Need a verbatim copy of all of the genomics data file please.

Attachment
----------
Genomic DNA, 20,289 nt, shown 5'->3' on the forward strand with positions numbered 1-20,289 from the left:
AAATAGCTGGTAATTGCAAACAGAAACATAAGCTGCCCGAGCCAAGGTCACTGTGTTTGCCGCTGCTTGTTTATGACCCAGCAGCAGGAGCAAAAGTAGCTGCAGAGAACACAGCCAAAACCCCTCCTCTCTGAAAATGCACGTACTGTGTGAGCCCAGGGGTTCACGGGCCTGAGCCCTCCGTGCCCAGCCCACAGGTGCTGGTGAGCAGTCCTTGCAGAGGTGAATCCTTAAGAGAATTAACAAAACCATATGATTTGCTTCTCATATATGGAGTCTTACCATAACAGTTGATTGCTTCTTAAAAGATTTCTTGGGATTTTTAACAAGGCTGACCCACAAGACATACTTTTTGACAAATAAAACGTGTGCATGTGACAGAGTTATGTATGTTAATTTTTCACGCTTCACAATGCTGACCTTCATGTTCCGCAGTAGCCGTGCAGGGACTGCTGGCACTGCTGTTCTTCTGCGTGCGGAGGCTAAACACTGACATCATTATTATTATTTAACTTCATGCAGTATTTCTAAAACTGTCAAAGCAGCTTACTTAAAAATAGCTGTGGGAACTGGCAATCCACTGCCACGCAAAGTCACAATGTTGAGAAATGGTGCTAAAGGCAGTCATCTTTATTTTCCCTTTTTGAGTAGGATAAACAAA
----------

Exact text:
Genomic DNA, 20,289 nt, shown 5'->3' on the forward strand with positions numbered 1-20,289 from the left:
AAATAGCTGGTAATTGCAAACAGAAACATAAGCTGCCCGAGCCAAGGTCACTGTGTTTGCCGCTGCTTGTTTATGACCCAGCAGCAGGAGCAAAAGTAGCTGCAGAGAACACAGCCAAAACCCCTCCTCTCTGAAAATGCACGTACTGTGTGAGCCCAGGGGTTCACGGGCCTGAGCCCTCCGTGCCCAGCCCACAGGTGCTGGTGAGCAGTCCTTGCAGAGGTGAATCCTTAAGAGAATTAACAAAACCATATGATTTGCTTCTCATATATGGAGTCTTACCATAACAGTTGATTGCTTCTTAAAAGATTTCTTGGGATTTTTAACAAGGCTGACCCACAAGACATACTTTTTGACAAATAAAACGTGTGCATGTGACAGAGTTATGTATGTTAATTTTTCACGCTTCACAATGCTGACCTTCATGTTCCGCAGTAGCCGTGCAGGGACTGCTGGCACTGCTGTTCTTCTGCGTGCGGAGGCTAAACACTGACATCATTATTATTATTTAACTTCATGCAGTATTTCTAAAACTGTCAAAGCAGCTTACTTAAAAATAGCTGTGGGAACTGGCAATCCACTGCCACGCAAAGTCACAATGTTGAGAAATGGTGCTAAAGGCAGTCATCTTTATTTTCCCTTTTTGAGTAGGATAAACAAA